Captain Clifford Morris refused to fire the Ameco’s captain, Lightfoot.
Less than two weeks after the tragedy, Captain Duncan Morris wrote a letter to the editor of the Evening Outlook opposing the outcry for new laws: “There should be absolutely no attempt by local bodies to interfere with the operator … with ballasting … [or] to pile additional equipment on such boats … [Only to] insure … ‘elbow room at the rail.’”
The Morris Company invited people to fill up their fishing trips while Navy boats, Japanese fishing boats, airplanes, and the Goodyear blimp were still searching for bodies.
“Capt. C. A. Morris brings news that the pier and barges are continuing the run started last week, and that the recent disaster has not stopped the many ‘Izaak Walton’ fans from filling all available space,” the Outlook reported on June 9, 1930.
Yet, these fishing trips inadvertently joined the search by discovering some of the victims. The first body to resurface was Barbara’s grandfather, Ward S. Ferguson, found near the Topanga Bubbles on June 13.
The last of the 16 bodies, and the ones that the Japanese fishing boats had been after, were found on June 23-24, and belonged to Shizuo “Sam” Suyemori and Kiyoki “Joe” Kamimura. A rumor, exoticizing these foreigners, claimed that they had been carrying thousands of dollars in payroll money. This was denied by their friends and family, 11 of whom had been fishing with them, and no such treasure was found in the victims’ wallets.
The Ameco wasn’t the first boat that the Morris Company had lost at the Topanga Bubbles. The 62-foot Kisanto, one of the largest boats for hire in Santa Monica, sank there after its engine caught fire on May 10, 1926. No lives were lost.
It also was not their first boat named Ameco. The original Ameco, 60 feet long, dragged its anchor in a storm on February 13, 1926, and wrecked itself against the Santa Monica Pier.
A string of mishaps that year included the deaths of Captain Thornton Morris and two employees, who drowned trying to save a different boat that got loose in a storm on April 8, 1926.
The Ameco disaster led to new boating regulations on seaworthiness and passenger limits. It also brought up other issues, like that Santa Monicans were poor swimmers, and none of the schools had a swimming pool. Some argued that pleasure boats shouldn’t even be allowed in the Santa Monica Bay because it was really just a “bight,” a shallow indentation in the coastline.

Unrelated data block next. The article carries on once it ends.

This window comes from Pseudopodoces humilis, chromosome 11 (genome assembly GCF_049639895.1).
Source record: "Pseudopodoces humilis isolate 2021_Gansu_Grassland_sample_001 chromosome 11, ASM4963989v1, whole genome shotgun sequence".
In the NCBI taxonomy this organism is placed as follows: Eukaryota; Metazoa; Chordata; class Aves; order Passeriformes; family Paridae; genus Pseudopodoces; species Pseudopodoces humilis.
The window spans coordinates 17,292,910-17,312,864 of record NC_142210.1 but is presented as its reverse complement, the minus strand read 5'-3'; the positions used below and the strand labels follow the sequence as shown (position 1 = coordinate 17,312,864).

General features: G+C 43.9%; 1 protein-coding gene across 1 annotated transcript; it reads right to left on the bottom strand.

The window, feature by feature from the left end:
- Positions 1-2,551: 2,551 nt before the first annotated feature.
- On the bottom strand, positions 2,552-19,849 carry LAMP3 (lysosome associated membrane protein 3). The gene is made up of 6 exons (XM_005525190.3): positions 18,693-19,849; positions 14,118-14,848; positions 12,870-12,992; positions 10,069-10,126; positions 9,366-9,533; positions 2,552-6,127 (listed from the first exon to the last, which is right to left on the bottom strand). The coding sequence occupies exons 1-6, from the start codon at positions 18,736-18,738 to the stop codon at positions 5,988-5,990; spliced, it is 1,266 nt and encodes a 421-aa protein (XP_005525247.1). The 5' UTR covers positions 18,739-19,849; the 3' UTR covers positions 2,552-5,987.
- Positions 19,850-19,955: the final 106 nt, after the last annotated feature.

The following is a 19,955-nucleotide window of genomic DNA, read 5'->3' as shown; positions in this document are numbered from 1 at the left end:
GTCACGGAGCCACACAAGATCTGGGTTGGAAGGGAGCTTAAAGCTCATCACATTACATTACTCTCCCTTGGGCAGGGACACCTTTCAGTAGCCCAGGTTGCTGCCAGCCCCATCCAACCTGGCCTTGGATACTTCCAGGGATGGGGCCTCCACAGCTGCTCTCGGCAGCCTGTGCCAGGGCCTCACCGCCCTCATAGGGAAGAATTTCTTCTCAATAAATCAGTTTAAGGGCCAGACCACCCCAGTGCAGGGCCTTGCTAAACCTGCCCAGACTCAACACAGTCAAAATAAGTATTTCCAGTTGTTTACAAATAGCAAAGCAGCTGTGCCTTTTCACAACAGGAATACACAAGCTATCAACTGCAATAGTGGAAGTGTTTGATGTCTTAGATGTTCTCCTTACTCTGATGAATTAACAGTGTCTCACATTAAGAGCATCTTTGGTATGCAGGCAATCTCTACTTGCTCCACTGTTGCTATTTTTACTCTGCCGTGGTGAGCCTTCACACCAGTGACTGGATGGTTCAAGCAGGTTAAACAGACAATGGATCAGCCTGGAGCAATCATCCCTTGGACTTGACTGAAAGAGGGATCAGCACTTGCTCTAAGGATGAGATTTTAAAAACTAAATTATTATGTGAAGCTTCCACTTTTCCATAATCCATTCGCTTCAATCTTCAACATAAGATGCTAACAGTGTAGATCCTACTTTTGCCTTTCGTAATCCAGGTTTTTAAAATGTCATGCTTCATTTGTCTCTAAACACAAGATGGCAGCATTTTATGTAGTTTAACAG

“The word bay deceives many, both on land and sea. It conveys the thought of protection from storms and thundering swells of water. Such protection does not exist here,” the Outlook wrote.
In 1935, the Topanga Bubbles got its own fishing barge, the 350-foot ship Star of Scotland. This ship had experienced an overloading accident as well. Earlier that year off Santa Monica, a stage built for fishermen along its side collapsed, and one man drowned, after people came running to see a boy’s big catch. Captain Charles Arnold was found innocent because the stage met current requirements and an insurance company had inspected it days before.
In 1938, the Star of Scotland was sold to gangster Tony Cornero, who converted it into Santa Monica’s most notorious gambling ship, the Rex. Repurposed again to fight in World War II, the ship was torpedoed by a German submarine near South Africa.
The famous Star of Scotland shipwreck off the Santa Monica Pier is a later ship that Captain Arnold operated as a restaurant until it sank in a 1942 storm. In 1946, he and his wife moved to Topanga and took over the restaurant Schuler’s Grill, where Topanga Living Café is today.
One final event at the Topanga Bubbles is worth noting: an explosion heard there just after dark, on Nov. 25, 1936, and followed by a heavy sea. No wreckage was found, so it probably wasn’t a boat, and no light was seen to support the theory that a meteor had crashed. A sailor nearby believed the explosion had come from underwater and was caused by the bubbling gas.
Pablo Capra is the Archivist for the Topanga Historical Society and author of “Topanga Beach: A History” (2020). More at topangahistoricalsociety.org.